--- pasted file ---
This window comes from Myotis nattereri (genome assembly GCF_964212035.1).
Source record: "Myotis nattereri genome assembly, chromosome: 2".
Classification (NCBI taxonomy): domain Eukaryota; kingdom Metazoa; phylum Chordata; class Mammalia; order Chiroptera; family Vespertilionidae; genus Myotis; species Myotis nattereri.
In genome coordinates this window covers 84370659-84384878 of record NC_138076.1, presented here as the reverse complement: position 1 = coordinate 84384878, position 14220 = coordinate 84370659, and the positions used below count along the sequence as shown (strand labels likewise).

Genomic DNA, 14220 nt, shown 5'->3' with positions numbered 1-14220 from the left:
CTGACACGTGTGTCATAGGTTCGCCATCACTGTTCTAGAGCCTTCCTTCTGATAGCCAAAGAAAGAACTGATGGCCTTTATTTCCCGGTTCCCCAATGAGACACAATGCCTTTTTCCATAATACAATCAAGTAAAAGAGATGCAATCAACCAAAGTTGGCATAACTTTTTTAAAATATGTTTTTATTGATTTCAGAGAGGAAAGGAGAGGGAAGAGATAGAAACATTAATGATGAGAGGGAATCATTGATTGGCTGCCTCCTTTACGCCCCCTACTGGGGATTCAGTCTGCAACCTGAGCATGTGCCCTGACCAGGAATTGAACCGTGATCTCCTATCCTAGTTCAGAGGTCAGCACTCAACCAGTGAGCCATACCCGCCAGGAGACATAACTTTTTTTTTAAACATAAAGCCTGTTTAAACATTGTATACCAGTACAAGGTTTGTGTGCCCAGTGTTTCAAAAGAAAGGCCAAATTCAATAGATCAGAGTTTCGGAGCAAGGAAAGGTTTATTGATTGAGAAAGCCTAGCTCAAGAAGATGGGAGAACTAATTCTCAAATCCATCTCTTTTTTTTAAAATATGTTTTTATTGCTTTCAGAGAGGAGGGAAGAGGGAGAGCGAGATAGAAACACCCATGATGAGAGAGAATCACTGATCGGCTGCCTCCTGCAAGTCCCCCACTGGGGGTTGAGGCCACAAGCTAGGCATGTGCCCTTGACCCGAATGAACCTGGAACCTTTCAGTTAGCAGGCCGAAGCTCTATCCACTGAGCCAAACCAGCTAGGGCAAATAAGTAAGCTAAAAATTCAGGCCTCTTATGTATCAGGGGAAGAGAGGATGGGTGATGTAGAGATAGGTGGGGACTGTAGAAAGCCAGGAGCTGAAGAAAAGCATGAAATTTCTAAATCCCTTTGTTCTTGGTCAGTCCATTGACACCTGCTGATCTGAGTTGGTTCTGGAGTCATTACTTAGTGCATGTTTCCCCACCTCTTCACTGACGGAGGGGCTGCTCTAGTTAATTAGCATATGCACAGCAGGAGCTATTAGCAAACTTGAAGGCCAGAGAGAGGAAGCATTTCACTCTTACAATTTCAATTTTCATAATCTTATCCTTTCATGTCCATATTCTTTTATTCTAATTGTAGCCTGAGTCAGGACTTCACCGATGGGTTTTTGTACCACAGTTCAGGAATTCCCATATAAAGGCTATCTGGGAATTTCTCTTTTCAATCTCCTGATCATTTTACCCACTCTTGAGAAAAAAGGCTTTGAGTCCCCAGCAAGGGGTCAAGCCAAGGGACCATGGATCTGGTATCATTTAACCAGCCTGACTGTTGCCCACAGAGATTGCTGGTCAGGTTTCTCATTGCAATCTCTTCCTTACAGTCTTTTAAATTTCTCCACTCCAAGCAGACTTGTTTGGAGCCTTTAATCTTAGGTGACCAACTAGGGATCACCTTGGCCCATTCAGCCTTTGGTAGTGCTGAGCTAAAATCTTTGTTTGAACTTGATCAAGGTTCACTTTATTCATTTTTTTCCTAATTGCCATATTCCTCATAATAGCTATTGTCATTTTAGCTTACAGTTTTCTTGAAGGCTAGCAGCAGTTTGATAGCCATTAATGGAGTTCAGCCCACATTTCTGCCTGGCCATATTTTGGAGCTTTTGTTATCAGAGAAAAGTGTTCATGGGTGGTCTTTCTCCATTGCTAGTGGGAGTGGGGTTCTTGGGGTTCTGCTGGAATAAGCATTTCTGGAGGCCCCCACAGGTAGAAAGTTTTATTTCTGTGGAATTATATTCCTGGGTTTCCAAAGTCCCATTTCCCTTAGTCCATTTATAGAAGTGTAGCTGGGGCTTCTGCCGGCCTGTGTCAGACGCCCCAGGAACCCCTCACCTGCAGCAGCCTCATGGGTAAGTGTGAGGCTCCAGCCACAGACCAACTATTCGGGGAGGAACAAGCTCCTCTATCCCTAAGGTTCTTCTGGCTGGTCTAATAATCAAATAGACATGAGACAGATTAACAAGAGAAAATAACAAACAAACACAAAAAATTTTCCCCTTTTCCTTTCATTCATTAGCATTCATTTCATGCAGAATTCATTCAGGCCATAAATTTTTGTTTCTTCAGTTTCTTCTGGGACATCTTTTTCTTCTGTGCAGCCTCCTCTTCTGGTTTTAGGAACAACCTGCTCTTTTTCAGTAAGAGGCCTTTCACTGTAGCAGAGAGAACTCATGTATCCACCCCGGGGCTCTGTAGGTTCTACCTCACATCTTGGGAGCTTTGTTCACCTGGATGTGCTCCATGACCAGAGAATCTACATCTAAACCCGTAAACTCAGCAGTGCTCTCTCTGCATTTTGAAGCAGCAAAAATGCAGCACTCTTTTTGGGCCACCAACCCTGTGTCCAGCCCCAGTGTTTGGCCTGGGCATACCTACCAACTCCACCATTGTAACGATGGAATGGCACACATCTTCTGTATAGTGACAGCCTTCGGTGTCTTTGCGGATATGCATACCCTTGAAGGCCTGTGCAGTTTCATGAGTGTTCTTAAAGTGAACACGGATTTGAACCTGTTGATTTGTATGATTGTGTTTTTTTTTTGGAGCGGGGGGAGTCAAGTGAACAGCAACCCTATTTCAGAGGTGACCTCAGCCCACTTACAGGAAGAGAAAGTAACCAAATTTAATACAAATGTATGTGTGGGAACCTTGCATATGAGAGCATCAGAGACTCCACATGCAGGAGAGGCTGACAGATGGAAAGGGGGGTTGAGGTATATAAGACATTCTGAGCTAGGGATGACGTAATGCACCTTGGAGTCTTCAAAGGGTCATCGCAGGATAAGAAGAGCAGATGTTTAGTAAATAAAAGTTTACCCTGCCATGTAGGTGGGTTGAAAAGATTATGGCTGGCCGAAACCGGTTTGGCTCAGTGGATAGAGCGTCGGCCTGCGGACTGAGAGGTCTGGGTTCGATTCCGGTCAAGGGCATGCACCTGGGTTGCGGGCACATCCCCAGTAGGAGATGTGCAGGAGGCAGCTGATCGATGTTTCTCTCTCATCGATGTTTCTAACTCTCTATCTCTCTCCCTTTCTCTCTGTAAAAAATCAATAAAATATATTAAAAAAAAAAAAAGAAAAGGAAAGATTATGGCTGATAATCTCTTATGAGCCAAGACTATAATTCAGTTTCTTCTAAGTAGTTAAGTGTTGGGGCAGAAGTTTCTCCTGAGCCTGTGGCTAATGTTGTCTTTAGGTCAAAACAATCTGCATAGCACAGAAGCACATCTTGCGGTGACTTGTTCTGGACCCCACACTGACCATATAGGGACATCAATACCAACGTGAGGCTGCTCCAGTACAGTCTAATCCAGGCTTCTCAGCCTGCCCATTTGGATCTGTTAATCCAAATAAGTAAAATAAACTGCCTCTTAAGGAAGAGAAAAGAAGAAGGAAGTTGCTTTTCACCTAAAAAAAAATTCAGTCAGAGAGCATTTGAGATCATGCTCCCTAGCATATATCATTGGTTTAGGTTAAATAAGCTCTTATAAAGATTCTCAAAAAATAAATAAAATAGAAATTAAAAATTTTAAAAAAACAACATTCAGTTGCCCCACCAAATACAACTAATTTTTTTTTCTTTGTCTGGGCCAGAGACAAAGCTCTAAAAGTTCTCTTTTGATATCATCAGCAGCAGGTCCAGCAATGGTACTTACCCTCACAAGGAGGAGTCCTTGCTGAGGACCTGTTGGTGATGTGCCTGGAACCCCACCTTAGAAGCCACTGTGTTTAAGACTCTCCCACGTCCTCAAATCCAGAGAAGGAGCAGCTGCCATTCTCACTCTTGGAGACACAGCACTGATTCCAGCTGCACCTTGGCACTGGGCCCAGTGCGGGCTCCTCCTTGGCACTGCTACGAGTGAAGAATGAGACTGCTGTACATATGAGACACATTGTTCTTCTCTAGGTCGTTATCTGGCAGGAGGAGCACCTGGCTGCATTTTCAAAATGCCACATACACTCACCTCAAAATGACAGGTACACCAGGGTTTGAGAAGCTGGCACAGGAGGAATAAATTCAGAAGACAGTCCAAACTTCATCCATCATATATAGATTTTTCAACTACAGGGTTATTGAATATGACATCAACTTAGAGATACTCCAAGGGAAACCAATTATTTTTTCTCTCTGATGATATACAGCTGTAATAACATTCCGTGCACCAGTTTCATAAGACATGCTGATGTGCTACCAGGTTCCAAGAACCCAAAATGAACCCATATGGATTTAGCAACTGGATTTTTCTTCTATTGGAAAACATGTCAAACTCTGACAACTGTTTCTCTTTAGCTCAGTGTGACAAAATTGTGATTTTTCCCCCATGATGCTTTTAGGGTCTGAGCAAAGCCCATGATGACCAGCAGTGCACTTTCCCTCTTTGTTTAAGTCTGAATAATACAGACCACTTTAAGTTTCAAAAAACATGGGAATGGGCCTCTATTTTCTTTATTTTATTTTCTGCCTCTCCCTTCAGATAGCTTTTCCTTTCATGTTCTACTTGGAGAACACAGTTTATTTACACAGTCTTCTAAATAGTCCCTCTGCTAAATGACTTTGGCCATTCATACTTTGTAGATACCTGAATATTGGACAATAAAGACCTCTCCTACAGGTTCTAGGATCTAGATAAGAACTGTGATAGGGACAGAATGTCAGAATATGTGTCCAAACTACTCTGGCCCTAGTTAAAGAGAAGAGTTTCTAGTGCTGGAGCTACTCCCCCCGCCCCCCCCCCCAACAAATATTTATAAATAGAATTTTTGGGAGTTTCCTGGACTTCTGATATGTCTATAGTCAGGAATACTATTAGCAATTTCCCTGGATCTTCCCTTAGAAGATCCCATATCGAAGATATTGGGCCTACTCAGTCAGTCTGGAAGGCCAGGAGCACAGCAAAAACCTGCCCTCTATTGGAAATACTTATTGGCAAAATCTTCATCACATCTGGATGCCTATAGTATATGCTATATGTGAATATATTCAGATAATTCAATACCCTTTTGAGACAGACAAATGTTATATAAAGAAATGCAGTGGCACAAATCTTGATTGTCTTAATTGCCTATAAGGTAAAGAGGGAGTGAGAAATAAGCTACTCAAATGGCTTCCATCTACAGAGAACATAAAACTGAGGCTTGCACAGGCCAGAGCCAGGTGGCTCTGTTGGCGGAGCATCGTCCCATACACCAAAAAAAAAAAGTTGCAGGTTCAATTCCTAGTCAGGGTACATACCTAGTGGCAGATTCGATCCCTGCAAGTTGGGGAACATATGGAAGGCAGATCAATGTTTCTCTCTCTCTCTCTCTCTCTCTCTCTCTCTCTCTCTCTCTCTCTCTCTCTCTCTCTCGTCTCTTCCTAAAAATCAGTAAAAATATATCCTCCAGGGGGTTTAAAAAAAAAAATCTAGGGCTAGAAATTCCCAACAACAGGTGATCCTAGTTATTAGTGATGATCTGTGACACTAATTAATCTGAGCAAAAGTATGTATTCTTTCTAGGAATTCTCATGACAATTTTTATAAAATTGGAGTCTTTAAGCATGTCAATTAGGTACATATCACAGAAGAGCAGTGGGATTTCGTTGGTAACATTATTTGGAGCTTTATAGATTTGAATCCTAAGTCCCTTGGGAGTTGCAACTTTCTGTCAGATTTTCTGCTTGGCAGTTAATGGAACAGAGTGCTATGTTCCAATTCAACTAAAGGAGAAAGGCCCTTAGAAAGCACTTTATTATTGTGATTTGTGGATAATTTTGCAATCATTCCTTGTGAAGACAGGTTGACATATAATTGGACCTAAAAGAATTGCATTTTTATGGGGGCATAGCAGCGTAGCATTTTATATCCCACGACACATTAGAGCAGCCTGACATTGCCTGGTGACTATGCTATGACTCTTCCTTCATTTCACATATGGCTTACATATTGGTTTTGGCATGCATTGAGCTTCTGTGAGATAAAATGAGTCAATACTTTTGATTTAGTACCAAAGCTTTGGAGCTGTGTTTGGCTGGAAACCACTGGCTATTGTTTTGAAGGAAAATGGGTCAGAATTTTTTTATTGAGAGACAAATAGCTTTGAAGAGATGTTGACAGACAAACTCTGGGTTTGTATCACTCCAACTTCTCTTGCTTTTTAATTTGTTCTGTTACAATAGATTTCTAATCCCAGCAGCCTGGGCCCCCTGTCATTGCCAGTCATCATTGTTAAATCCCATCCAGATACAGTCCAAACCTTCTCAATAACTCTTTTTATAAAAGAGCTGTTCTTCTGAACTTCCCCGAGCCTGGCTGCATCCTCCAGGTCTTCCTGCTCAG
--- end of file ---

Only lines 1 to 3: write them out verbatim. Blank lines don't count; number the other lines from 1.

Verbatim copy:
This window comes from Myotis nattereri (genome assembly GCF_964212035.1).
Source record: "Myotis nattereri genome assembly, chromosome: 2".
Classification (NCBI taxonomy): domain Eukaryota; kingdom Metazoa; phylum Chordata; class Mammalia; order Chiroptera; family Vespertilionidae; genus Myotis; species Myotis nattereri.